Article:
What does the Bible say about virgin birth?

Go with me in your Bibles to Matthew chapter 1. Last week, we saw some of the truths about our Savior set out in the genealogy and this week, let’s hear God’s Word for us about his virgin birth. Matthew chapter 1, starting with verse 18.

“Now the birth of Jesus Christ was as follows. When her mother Mary was betrothed to Joseph, before they went to live together she found herself pregnant by the work of the Holy Spirit. And Joseph her husband, being a just man, and not wanting to dishonor her, wished to divorce her secretly. But when he had considered this, behold, an angel of the Lord appeared to him in a dream, saying: «Joseph, son of David, do not be afraid to take Mary as your wife; for what was conceived in her is of the Holy Spirit. “And she shall bear a son; and you shall call his name Jesus, for it is he who will save his people from their sins.” Now all this took place in order to fulfill what the Lord had said through the prophet: “Behold, the virgin will be with child and she will bear a son, and they will call him IMMANUEL”, which translated means: “GOD WITH US.” And Joseph arose from sleep, and did as the angel of the Lord commanded him, and took her to be her wife, and kept her a virgin until she bore a son; and she called his name Jesus.’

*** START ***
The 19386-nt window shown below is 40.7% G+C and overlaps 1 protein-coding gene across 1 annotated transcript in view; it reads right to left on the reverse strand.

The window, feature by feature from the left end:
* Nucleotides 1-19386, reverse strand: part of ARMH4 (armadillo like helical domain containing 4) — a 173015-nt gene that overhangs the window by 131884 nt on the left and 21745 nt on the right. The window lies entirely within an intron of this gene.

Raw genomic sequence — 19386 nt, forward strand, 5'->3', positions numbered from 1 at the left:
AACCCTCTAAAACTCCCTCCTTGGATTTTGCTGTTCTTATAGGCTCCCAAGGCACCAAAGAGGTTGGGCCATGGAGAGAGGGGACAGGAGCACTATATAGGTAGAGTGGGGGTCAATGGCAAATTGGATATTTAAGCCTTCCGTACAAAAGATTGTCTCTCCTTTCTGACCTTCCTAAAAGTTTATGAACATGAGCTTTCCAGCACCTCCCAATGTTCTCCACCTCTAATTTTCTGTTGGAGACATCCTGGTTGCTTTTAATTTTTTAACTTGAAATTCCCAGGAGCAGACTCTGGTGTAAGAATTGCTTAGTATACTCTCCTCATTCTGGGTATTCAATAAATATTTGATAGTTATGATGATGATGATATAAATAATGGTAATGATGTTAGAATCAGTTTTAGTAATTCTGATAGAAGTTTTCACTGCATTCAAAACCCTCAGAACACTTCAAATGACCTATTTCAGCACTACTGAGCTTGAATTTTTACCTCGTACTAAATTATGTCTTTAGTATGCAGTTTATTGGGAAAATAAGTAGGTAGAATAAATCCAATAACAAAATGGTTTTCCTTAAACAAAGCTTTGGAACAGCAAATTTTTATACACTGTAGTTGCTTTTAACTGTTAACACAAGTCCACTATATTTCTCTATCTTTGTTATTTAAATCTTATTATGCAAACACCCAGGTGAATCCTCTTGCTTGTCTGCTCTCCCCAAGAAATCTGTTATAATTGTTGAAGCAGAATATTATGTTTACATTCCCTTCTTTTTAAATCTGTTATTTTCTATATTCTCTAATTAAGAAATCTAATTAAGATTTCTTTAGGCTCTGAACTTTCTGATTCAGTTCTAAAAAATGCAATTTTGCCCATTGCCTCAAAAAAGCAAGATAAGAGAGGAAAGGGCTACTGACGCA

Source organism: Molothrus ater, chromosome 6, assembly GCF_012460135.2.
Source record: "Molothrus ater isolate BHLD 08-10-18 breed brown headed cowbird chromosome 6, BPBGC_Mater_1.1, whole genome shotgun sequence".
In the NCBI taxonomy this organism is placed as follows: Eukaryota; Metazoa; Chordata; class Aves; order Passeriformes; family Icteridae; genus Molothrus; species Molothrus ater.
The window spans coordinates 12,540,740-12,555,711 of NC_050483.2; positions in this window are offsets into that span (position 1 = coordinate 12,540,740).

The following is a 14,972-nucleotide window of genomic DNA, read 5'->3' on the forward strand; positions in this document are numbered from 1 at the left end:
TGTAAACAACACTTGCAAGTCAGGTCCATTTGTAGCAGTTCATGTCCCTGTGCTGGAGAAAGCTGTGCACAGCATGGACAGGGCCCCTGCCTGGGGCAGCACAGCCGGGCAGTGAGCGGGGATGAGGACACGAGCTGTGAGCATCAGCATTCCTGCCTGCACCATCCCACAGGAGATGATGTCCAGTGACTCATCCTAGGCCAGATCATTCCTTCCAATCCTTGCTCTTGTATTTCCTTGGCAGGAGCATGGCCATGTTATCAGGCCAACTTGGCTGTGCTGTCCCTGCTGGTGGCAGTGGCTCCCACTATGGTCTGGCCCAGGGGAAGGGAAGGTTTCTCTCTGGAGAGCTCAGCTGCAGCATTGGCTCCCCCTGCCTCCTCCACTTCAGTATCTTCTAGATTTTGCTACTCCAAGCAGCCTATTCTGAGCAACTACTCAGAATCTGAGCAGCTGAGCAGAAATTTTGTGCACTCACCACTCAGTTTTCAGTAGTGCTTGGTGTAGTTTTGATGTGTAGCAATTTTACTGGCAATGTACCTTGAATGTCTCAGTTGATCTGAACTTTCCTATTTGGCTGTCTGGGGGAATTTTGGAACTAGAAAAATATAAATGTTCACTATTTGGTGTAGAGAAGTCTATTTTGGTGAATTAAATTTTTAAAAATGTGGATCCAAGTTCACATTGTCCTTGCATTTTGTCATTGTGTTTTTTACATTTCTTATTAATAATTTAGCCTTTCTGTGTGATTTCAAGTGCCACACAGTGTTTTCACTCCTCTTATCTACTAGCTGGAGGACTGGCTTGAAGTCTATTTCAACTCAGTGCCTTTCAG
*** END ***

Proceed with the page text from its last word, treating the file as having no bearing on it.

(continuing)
The virgin birth: a mystery to be shouted aloud

The virgin birth refers to Mary’s miraculous conception of Christ by the work of the Holy Spirit, without any male participation, so that Although the birth process was not unlike that of other humans, Mary was still a virgin when Jesus was born. This biblical doctrine should be distinguished from the Roman Catholic principles of Mary’s immaculate conception and her perpetual virginity (Erickson, 179 ).

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The dogma of the Immaculate Conception According to the dogma of the Immaculate Conception, Mary was “preserved from every stain of original sin” (Oct, 199). Because she was subject to the necessity of original sin, she needed redemption; but since she was redeemed from the moment of her conception, she was thus preserved from original sin. Her redemption, therefore, according to this dogma, was more perfect than that experienced by any other human being. The dogma was proclaimed by Pope Pius IX on December 8, 1854, and a biblical basis for the belief is argued for in texts such as Genesis 3:15 and Luke 1:28, 41. Reading these passages, one is perplexed as to how such a doctrine it might find biblical support were it not for the underlying Marian assumptions.

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